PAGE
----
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Letters

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Title

Letters

Subject

College student newspapers and periodicals

Description

Michael Mello's response to Dr. Thomas Johnson's belief that The Bullet is no an example of a free press. He believes it to be censored by the Board of Publications.

Creator

Mello, Michael A.

Source

The Bullet

Publisher

HIST 298, University of Mary Washington

Date

1978- 02-14

Rights

The materials in this online collection are held by Special Collections, Simpson Library, University of Mary Washington and are available for educational use. For this purpose only, you may reproduce materials without prior permission on the condition that you provide attribution of the source.

Format

1 JPG
300 dpi

Language

English

Coverage

Fredericksburg, VA

Text Item Type Metadata

Text

Letters

Dear Editor,

Dr. Thomas Johnson’s reiteration of his belief that THE BULLET is “anything but an example of a free press” deserves comment. His letter of January 31 makes essentially two assertions: first, that the administration, through the Board of Publications, censors THE BULLET; second, that the MWC newspaper should correct this situation by declaring its financial independence by refusing to accept any of the student activity fee and funding itself solely by advertising. This first view is patently untrue, and the second is unrealistic.

Dr. Johnson does not seem to understand the role and purpose of the MWC Board of Publications. First, the Board is neither a “school administrative body” nor an “official element of the administration,” as Dr. Johnson would have us believe. The Board is composed of 15 members: the editors, business managers and the advisors of THE BULLET, BATTLEFIELD, and AUBADE, the SA Vice President, two students and one faculty member-at-large, the Comptroller, and the Director of Information Services. As a simple head count will reveal, nine members of the Board are students, three are members of the faculty, one is the editor of The Free Lance-Star and only two are members of the administration. Since most decisions of the Board require no more than a simple majority, it is clear that the Board is not a “school administrative body.”

Secondly, Dr. Johnson seems to be under the mistaken impression that the Board of Publication grants THE BULLET its funding. The Board only recommends a proposed budget for the newspaper to the SA Senate Finance Committee; it is Finance, not the Board of Publications, that decides what portion of the student activities fee THE BULLET will receive each year. Needless to say, the Senate Finance Committee is composed exclusively of students and is presided over a chairman who is elected by the campus-at-large.

Thirdly, Dr. Johnson is wrong to claim that THE BULLET is “censored” by the Publication Board. On the contrary, The Handbook comes closer to the truth when it states that the Board “guarantees editorial freedom for the student publications to maintain their integrity of purpose as vehicles for free inquiry and free expression.” The Board meets infrequently and never sees the layout of the BULLET prior to publication. Its Constitution does not grant it the power to veto any piece of copy for any reason. How then, may it censor?

Dr. Johnson suggests that THE BULLET will never be a free press until it gains its revenue solely from “advertisers, purchasers or contributors.” As an example of such a “free press,” Dr. Johnson cites PROMETHEUS, which receives no MWC funding at all. If Prometheus can do it, then why can’t THE BULLET, asks Dr. Johnson. The absurdity of this question is underscored by a brief comparison of the two publications. PROMETHEUS prints every two weeks; the Bullet goes to press weekly. PROMETHUES prints 500 copies per issue; THE BULLET prints 3000. A standard 12-page issue of PROMETHUES costs $100; a four page BULLET costs $316; a six-page paper costs $473; an eight-page paper costs $580; a ten-page paper costs $770. One page of PROMETHEUS is 7” x 8 ½” as compared to the BULLET’S 15” x 22 ½”. In other words, an entire 12-page issue of PROMETHEUS would almost fit on two pages of the BULLET.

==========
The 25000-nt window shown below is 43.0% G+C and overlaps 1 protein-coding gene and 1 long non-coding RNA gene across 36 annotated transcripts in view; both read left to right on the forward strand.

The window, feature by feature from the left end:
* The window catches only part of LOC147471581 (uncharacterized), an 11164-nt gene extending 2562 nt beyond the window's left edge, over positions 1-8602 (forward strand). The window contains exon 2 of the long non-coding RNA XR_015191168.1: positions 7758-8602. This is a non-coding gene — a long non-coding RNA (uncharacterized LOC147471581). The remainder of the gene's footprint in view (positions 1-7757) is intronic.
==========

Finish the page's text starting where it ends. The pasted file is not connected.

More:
As Fate would have it, the BULLET is presently an example of a free press, even by Dr. Johnson’s strict definition. Due to the incompetence of THE BULLET’S former business manager, the paper has completely exhausted its Finance Committee allotment for the year and is now being supported solely by advertising revenue. An intensive ad campaign has increased advertising revenue by 700 percent since the beginning of the semester (from six ads per issue to 42. But even with this intensive effort, the BULLET still had a $140 deficit for last week’s issue. There is no stronger testimony to the absurdity of Dr. Johnson’s position that THE BULLET should finance itself solely by “advertisers, purchasers or contributors.” Once again, Dr. Johnson idealism has blinded him to the real world.

Dr. Johnson claims that the administration censors our campus newspaper. But if this is true, then how does THE BULLET manage to print such pieces as “Blame Enough For All” in the November 11, 1977 issue. Helen McFalls’ December 8 editorial on Kathy Mayer, and Elliott Wentz’s article on the Pam Burrows Honor Trial? Why are Gary Webb (who termed the “Westmoreland Four” trial a “Kangaroo Court”) and Thomas Vandever (who wrote that this year’s DVIR was “truly a war criminal”) both still holding positions of importance on the staff of the newspaper? The BULLET IS an example of a free press, and they are proof.

Michael Mello

Original Format

Newspaper

Contributor of the Digital Item

Kowalewski, Carolyn

Student Editor of the Digital Item

Williams, Megan

Files

Mello_37.jpg

Citation

Mello, Michael A., “Letters,” HIST298, accessed May 26, 2020, http://hist298.umwhistory.org/items/show/10.